Lost Girls: Lost Girls – album review
Lost Girls: Lost Girls (3 Loop Music)
CD/ LP/ DL
Dusted off and brightened up, the long-lost Lost Girls album is released as a 2CD set featuring all the recordings made by the duo and the group.
According to the press release which accompanies this album Lost Girls are, or more accurately were, a collaboration between the then recently ex-Kitchens Of Distinction singer Patrick Fitzgerald and 4AD chanteuse Heidi Berry. The duo wrote and recorded this album in 1998-1999, with one single, Needle’s Eye, being the only track which saw a release at the time. A quote from Fitzgerald earlier this year suggests that the songs are perhaps “ragged and raw, done and undone”. Whether this is false modesty, or that the passage of time has impaired his memory somewhat, that description does not describe the music I hear on this remarkable (if only for the fact that it remained unreleased!) album.
As the first track All Fall Away opens, the sonic-clang discordant guitar sound intro might lead one to suspect that the album is going to tread a familiar late 80s/early 90s shoe-gazey aural path. This isn’t the case, as Berry’s vocal leads the song into epic territory, falling just on the right side of anthemic, her voice redolent of Cowboy Junkies’ Margot Timmins meets Portishead’s Beth Gibbons.
Not being privy to the songwriting credits on the album, it’s not apparent whether the songs are co-written or not. For at least some of the tracks though, the lead vocals are either Fitzgerald or Berry rather than them both singing together which perhaps offers some clue. The Fitzgerald-led tracks revisit something of the expansive, plaintive riffing that was an aspect of his work with Kitchens Of Distinction. These songs have a brilliant knack of being hook laden pop/rock but with a skewed edge, particularly on the flowing melancholic vibe meets almost Cult-like guitar work of NYC and more straightforward feel of Hold Me Down.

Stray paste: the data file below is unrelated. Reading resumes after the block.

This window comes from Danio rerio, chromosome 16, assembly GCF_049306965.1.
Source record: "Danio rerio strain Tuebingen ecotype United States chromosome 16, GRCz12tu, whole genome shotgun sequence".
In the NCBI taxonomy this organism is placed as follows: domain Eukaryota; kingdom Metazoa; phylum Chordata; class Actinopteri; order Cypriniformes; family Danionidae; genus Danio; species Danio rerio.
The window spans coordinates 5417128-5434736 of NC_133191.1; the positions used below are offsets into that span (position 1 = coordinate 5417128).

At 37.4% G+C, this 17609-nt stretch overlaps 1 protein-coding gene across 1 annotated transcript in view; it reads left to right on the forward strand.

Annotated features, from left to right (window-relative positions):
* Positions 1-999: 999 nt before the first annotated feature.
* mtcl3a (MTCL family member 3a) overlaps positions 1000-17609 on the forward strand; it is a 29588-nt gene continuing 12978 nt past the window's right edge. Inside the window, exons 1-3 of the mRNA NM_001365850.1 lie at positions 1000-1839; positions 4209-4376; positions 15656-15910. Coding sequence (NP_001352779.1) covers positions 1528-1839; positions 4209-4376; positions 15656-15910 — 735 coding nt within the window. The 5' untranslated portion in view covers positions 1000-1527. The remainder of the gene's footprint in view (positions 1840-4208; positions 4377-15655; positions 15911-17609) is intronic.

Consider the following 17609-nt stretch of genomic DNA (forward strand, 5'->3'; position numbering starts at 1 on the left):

The Berry-led vocal tracks are an altogether more intimate affair, as evidenced on the understated soulfulness of Forgiven and the strangely disorientating, almost foreboding stylings of Japanese. The single Needles’ Eye, again sang by Berry, wanders into electro-folk territory with a splash of dance which perhaps is the song on the album which sounds most dated.
It is the tracks where both Fitzgerald and Berry share vocal duties where the album gels together best, Hovercraft effortlessly pulling off a mixture of the two singers’ styles to make marvellously atmospheric pop, and Abduction a yearning, positively beautiful piece of music.
There is mania here, too. The excellent Opiated Self-Help Song displays a wonderfully claustrophobic lyric set against equally free-wheeling, piano-led music, and the acoustic-led A Reason To Live is positively psychedelic. The album proper concludes with the instrumental, near-as-dammit ambient vibe of Seen Before, which put this listener in mind of a nascent Boards Of Canada. Which can only be a good thing.
The bonus disc accompanying this album comprises different versions of four of the tracks on disc one and five bonus tracks. Of these special mention must go to the unhinged primal screamage of Folk Fuck (think early Jesus And Mary Chain, with a sequencer, blindfolded in a room with chainsaws chasing Hope Sandoval) and the incredible folk-vocal workout of Bathing Song.
In conclusion then, not the ragged and raw collection of songs Fitzgerald feared. An accomplished, expertly written and executed set of songs with a production as lush and welcoming as those songs deserve.
The Lost Girls album has been described as a great lost album by fans of the artists that made it and indeed it is a great shame that is has taken over 15 years to get a proper release. It has, until now, been robbed of the attention and praise it clearly richly deserved all along.
All words by Philip Thompson, find his Louder Than War archive here.